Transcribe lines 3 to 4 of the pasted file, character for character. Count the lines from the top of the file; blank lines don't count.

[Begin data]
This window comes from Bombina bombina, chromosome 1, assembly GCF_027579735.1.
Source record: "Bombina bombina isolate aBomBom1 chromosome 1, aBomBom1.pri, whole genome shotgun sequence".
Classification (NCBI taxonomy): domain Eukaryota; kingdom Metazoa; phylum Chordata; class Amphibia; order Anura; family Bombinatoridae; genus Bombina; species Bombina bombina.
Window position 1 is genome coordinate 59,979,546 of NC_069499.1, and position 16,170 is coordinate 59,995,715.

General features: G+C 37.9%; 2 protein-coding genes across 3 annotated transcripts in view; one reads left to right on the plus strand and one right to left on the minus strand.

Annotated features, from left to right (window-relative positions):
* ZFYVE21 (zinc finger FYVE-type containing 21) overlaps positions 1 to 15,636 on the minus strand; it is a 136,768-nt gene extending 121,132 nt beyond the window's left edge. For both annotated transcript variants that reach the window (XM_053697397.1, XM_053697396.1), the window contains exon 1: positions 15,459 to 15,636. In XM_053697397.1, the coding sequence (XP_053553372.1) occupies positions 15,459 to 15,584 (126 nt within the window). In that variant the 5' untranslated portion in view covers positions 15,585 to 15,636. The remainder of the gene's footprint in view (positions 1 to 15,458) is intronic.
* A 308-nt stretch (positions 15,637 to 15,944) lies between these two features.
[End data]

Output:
Classification (NCBI taxonomy): domain Eukaryota; kingdom Metazoa; phylum Chordata; class Amphibia; order Anura; family Bombinatoridae; genus Bombina; species Bombina bombina.
Window position 1 is genome coordinate 59,979,546 of NC_069499.1, and position 16,170 is coordinate 59,995,715.